“Working with Peter was great,” Simard continues. “He knew exactly what he wanted, and he only wanted the very best we could do. That’s a builder’s dream.”

The hot flattie is mated to a carefully rebuilt ’39 Ford three-speed Top Loader, and it runs a lightweight Weber aluminum flywheel and 10½-inch Weber clutch. The torque tube is bolted to a stock Ford cast-iron banjo, equipped with a carefully “bulletproofed” Columbia two-speed axle running 4.11 gears. That computes to an alternative 2.97:1 gear ratio for highway cruising. “I found the rare ’35 Ford Columbia locally,” Simard adds. “It belonged to a guy who was going to install it in a ’32 Ford. I told him, ‘I have the exact application for it.’”

Inside, the leather interior replicates the original $75 option wealthier ’35 Ford buyers could specify. The seats use the ’35 Ford pattern, while the door panels are adapted from a ’39 Ford. The vintage web seatbelts are from a WWII B-29 bomber. The ’35 Ford dash features an array of restored stock instruments. Hidden in the glove compartment are vintage Stewart-Warner gauges—dual water temperature dials, along with manifold pressure and oil pressure. There’s a rare ’35 Ford radio and a ’40 Ford hot-water heater, relatively expensive options in the ’30s. A radio was considered frivolous, and if you lived in a warm climate, you didn’t order a heater.

I asked Peter Martin to summarize his feelings about the project: “When I envisioned this car, I was motivated by the deep historical significance of hot rod history emerging from the ’40s and ’50s. I wanted to reflect the amazing talents and developments that came from that time, expressed in an understated but extraordinary coupe.”

I would just add that the attention to detail on this car is remarkable. That’s how Peter wanted it, and he says Dave Simard was the perfect builder to help him realize his dream. Call it a period sleeper, I call it period perfect.

Jeff Goldstein’s ’36 Ford roadster represents a slightly different approach. I first saw it in 2017 at the giant AACA Hershey Swap Meet, for sale in the Dragone Brothers’ big display tent in the Green Field. At first glance, it just looked like a nicely preserved ’36 Ford roadster, with faded Washington Blue paint, polished wide fives and whitewalls, and a level stance not unlike a typical old stocker. But the hood was up, so I took a closer look, only to see a prewar McCulloch centrifugal supercharger and postwar Edelbrock heads.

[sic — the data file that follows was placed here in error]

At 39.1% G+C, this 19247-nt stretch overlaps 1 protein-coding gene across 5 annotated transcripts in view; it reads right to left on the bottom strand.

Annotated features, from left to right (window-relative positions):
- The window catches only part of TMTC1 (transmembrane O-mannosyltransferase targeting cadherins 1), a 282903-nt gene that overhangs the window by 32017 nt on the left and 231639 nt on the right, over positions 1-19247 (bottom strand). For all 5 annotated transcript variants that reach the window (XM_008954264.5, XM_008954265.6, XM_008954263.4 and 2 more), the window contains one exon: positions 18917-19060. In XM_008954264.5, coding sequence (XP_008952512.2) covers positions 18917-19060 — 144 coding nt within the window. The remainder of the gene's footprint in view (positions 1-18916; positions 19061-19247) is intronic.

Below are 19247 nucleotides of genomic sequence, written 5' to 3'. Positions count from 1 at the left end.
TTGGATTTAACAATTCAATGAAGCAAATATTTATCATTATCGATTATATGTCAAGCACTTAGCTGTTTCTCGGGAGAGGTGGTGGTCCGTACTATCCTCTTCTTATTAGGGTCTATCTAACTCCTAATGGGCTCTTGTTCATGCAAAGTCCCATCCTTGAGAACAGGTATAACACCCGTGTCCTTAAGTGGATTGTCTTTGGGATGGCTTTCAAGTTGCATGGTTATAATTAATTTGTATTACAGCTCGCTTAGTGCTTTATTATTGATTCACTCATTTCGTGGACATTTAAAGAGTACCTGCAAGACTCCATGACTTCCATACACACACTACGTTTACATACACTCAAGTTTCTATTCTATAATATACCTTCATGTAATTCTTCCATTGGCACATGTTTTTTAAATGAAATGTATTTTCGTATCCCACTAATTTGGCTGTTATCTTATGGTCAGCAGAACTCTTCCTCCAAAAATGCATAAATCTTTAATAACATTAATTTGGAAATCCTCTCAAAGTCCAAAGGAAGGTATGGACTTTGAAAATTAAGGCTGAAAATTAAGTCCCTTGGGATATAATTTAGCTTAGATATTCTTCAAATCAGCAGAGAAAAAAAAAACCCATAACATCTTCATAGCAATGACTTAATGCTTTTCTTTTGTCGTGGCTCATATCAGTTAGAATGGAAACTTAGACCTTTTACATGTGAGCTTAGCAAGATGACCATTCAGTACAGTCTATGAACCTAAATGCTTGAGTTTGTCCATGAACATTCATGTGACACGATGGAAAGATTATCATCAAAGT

It just looked like a mildly modified old Ford, but there was a story, of course. I was delighted to learn it was later purchased by my friend, Jeff Goldstein, from Warwick, Rhode Island. Jeff owns the ex-Harry Warner ’34 Ford roadster, originally fitted with GMC six and a Wayne 12-port head, and now equipped with an Ardun Mercury V-8. He also has the radical, ex-George Barris Villa Riviera custom. In addition to a comprehensive collection of General Motors cars and memorabilia, including a plethora of Fisher Body Craftsman’s Guild models and GM designer renderings, Jeff is having Dave Simard build an old-style ’32 Ford roadster, starting with Bernie Couch’s old car.

“Any 1936 Ford roadster is a pretty rare model. Just 3,862 of the 711,385 cars in Ford’s 1936 production were roadsters. The car seemed in good—and mostly original—condition. Basically a well-taken-care-of car, it was repainted years ago and showed minor repairs here and there, but it was never taken apart or crashed. Most interesting was that it had a vintage ’39 McCulloch centrifugal supercharger.

“I looked it over for about a half hour,” Jeff says, “then I continued walking. I soon ran into an old friend from Rhode Island. When I mentioned the ’36, he asked if I knew whom the car used to belong to. He told me it was Gil Stafford’s car and then asked if I knew Gil. Since everyone in the tiny state of Rhode Island knows everyone in the antique car hobby, I quickly replied, ‘Yes indeed, I knew Mr. Stafford.’ He was one of my college professors, and during his very first class he mentioned his hobby was collecting antique cars. After class, I asked about his cars and told him how much I loved old cars.

“Not long afterward, Mr. Stafford invited me to see his collection. He had kept every single car he’d ever bought new, from his first car, a ’32 Ford roadster, onward. Mr. Stafford bought new Fords every few years, never trading or selling them. He stored many of his cars in a barn behind his house. It was an amazing collection.

“He told me stories about each car, but we circled back to his ’36 Ford. Mr. Stafford explained he’d traveled to Dearborn in 1936 to watch his car being built, bought it, and then drove all the way home to Rhode Island. Mr. Stafford also showed me his aftermarket McCulloch supercharger, which he said added 40 hp to the flathead Ford engine, increasing its horsepower from 85 to 125. He was very proud of this car and its modifications.

“But I was 19 years old, and something else caught my attention. I noticed the Rhode Island license plate on this car was S-100, and I thought that was a pretty cool plate number. I said ‘Mr. Stafford, this is a neat old car, but I like that license plate. If you ever want to get rid of it, I’d like it.’ Mr. Stafford said, ‘Jeff, I could never get rid of that plate, the Governor gave it to me. And besides, you need a plate that starts with G for Goldstein.’

“It’s funny what you remember and what you forget,” Jeff continues. “I hadn’t thought of that roadster for many years, and it hadn’t occurred to me that this could be Mr. Stafford’s car. All this happened more than 40 years ago! Mr. Stafford and I didn’t keep in touch after college. I heard he passed away in the ’90s.